Henry says sorry after Arsenal penalty fiasco
LONDON, Oct 23 (Reuters) - Captain Thierry Henry has apologised to Arsenal's supporters for the extraordinary penalty miss during the 1-0 home win over Manchester City in the Premiership on Saturday.
'I just want to apologise to all the Arsenal fans because it wasn't the right thing to do,' Henry told the BBC. 'Next time I will take all the penalties.'
Robert Pires, who had already converted one spot kick, fluffed his attempt to touch a second into the path of fellow Frenchman Henry, prompting chaotic scenes that ended with referee Mike Riley awarding City a free kick.
In the aftermath, it emerged that Riley believed Pires had touched the ball twice.
Henry admitted that the ploy, used by Dutch midfielder Johan Cruyff when he passed a penalty to Jesper Olsen for his team mate to score for Ajax Amsterdam in the 1982-83 season, was his idea.
Asked if it was his idea, Henry said: 'Yes...but it wasn't my idea to make his (Pires's) leg go numb. What happened? I don't know.
'Unfortunately for Robert it is going to be in all the kind of papers you can have about strange things that can happen on the pitch. I don't know why his leg went numb.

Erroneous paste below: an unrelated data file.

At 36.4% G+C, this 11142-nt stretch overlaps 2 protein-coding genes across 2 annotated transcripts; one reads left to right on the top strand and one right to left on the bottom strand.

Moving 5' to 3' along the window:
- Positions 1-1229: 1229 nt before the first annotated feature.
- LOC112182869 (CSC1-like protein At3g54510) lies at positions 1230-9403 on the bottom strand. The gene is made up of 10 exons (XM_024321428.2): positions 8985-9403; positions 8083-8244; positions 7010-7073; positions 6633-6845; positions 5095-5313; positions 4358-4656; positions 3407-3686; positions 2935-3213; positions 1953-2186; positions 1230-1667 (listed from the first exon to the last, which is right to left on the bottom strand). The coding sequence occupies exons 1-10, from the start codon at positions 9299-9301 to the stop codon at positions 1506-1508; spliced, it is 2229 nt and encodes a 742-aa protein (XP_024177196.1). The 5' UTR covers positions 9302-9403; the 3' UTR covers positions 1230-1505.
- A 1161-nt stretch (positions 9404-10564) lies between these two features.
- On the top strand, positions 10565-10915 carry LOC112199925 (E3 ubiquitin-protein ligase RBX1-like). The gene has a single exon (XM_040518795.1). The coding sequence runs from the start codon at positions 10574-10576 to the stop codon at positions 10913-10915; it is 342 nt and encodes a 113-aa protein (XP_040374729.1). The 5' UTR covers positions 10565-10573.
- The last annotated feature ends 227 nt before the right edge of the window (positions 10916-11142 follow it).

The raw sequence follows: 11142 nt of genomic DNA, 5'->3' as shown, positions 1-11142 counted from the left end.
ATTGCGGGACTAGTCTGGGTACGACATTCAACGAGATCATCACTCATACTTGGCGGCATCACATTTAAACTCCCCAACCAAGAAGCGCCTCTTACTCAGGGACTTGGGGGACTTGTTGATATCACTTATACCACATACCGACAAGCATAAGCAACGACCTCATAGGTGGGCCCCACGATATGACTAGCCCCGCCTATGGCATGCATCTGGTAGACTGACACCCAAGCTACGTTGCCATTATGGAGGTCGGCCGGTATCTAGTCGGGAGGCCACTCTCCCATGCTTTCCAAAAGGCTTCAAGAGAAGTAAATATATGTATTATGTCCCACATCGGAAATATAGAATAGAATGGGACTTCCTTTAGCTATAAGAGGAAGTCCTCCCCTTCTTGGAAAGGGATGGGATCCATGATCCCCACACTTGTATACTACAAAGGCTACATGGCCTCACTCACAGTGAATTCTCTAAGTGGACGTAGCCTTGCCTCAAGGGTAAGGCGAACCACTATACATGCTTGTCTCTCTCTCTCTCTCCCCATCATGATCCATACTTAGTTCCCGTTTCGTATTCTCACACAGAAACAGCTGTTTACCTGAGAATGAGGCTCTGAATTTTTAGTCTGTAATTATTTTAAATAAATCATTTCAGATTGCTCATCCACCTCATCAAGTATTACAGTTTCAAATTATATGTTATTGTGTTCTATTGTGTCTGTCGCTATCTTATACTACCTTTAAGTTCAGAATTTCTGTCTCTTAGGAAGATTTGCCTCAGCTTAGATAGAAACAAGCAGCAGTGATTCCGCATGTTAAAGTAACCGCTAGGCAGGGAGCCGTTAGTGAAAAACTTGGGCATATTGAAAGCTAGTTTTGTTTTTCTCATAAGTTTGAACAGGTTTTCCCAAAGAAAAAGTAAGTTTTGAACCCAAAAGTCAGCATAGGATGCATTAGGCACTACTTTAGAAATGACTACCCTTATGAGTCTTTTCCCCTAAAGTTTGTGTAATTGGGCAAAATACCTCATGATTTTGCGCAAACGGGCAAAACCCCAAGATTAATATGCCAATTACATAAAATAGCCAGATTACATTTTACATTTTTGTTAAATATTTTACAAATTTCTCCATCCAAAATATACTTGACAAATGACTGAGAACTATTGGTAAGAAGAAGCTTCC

'When Cruyff did it at Ajax everyone went ballistic. Sometimes you have to remember it was not a lack of respect (to the opposition).
'We should not have done it but it is a game and people keep forgetting it's entertainment also. We can laugh about it now because we took all three points but I think we wouldn't have been laughing if we didn't win.'
Arsenal manager Arsene Wenger, who was celebrating his 56th birthday on Saturday, said: 'He (Pires) is vaccinated now for the rest of his life to take a penalty like that. That's a positive side of it.
'He's a lucky boy because the team has not been punished. 'You could interpret it as being disrespectful but certainly you have always to analyse the intention and the intention was not at all to be disrespectful, the intention was to score the goal.'
City's French defender Sylvain Distin disagreed.
'I felt it was a little bit disrespectful to us,' he said.